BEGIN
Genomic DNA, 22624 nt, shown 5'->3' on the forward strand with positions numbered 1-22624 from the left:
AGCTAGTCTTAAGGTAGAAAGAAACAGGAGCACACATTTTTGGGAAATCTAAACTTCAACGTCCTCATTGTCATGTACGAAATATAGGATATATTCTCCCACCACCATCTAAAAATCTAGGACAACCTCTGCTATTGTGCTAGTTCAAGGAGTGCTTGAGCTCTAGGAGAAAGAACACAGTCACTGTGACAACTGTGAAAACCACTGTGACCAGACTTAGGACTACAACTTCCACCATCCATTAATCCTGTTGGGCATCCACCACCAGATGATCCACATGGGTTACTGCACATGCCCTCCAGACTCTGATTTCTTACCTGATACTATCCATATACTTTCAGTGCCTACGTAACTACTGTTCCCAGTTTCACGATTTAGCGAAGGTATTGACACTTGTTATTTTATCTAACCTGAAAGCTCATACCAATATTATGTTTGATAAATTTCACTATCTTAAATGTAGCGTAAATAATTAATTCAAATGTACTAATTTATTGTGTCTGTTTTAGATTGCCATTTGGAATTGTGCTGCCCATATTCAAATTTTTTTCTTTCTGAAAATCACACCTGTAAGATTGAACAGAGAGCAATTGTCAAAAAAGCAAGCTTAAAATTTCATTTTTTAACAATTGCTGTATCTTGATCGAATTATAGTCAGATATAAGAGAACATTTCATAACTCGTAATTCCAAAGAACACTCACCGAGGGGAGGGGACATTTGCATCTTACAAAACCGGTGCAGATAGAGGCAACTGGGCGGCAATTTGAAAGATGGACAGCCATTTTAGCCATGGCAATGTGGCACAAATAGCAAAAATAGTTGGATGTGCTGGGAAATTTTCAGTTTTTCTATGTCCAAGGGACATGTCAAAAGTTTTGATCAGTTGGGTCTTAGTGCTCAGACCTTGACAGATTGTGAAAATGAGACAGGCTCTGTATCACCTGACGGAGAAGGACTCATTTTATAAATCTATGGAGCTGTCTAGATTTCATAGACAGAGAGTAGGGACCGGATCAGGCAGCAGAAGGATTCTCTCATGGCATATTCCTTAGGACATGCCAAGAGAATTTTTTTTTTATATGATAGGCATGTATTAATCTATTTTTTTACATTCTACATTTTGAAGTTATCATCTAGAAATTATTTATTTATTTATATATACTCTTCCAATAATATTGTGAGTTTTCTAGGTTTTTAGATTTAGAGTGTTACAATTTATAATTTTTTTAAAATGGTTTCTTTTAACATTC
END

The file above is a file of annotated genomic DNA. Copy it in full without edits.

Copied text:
Genomic DNA, 22624 nt, shown 5'->3' on the forward strand with positions numbered 1-22624 from the left:
AGCTAGTCTTAAGGTAGAAAGAAACAGGAGCACACATTTTTGGGAAATCTAAACTTCAACGTCCTCATTGTCATGTACGAAATATAGGATATATTCTCCCACCACCATCTAAAAATCTAGGACAACCTCTGCTATTGTGCTAGTTCAAGGAGTGCTTGAGCTCTAGGAGAAAGAACACAGTCACTGTGACAACTGTGAAAACCACTGTGACCAGACTTAGGACTACAACTTCCACCATCCATTAATCCTGTTGGGCATCCACCACCAGATGATCCACATGGGTTACTGCACATGCCCTCCAGACTCTGATTTCTTACCTGATACTATCCATATACTTTCAGTGCCTACGTAACTACTGTTCCCAGTTTCACGATTTAGCGAAGGTATTGACACTTGTTATTTTATCTAACCTGAAAGCTCATACCAATATTATGTTTGATAAATTTCACTATCTTAAATGTAGCGTAAATAATTAATTCAAATGTACTAATTTATTGTGTCTGTTTTAGATTGCCATTTGGAATTGTGCTGCCCATATTCAAATTTTTTTCTTTCTGAAAATCACACCTGTAAGATTGAACAGAGAGCAATTGTCAAAAAAGCAAGCTTAAAATTTCATTTTTTAACAATTGCTGTATCTTGATCGAATTATAGTCAGATATAAGAGAACATTTCATAACTCGTAATTCCAAAGAACACTCACCGAGGGGAGGGGACATTTGCATCTTACAAAACCGGTGCAGATAGAGGCAACTGGGCGGCAATTTGAAAGATGGACAGCCATTTTAGCCATGGCAATGTGGCACAAATAGCAAAAATAGTTGGATGTGCTGGGAAATTTTCAGTTTTTCTATGTCCAAGGGACATGTCAAAAGTTTTGATCAGTTGGGTCTTAGTGCTCAGACCTTGACAGATTGTGAAAATGAGACAGGCTCTGTATCACCTGACGGAGAAGGACTCATTTTATAAATCTATGGAGCTGTCTAGATTTCATAGACAGAGAGTAGGGACCGGATCAGGCAGCAGAAGGATTCTCTCATGGCATATTCCTTAGGACATGCCAAGAGAATTTTTTTTTTATATGATAGGCATGTATTAATCTATTTTTTTACATTCTACATTTTGAAGTTATCATCTAGAAATTATTTATTTATTTATATATACTCTTCCAATAATATTGTGAGTTTTCTAGGTTTTTAGATTTAGAGTGTTACAATTTATAATTTTTTTAAAATGGTTTCTTTTAACATTC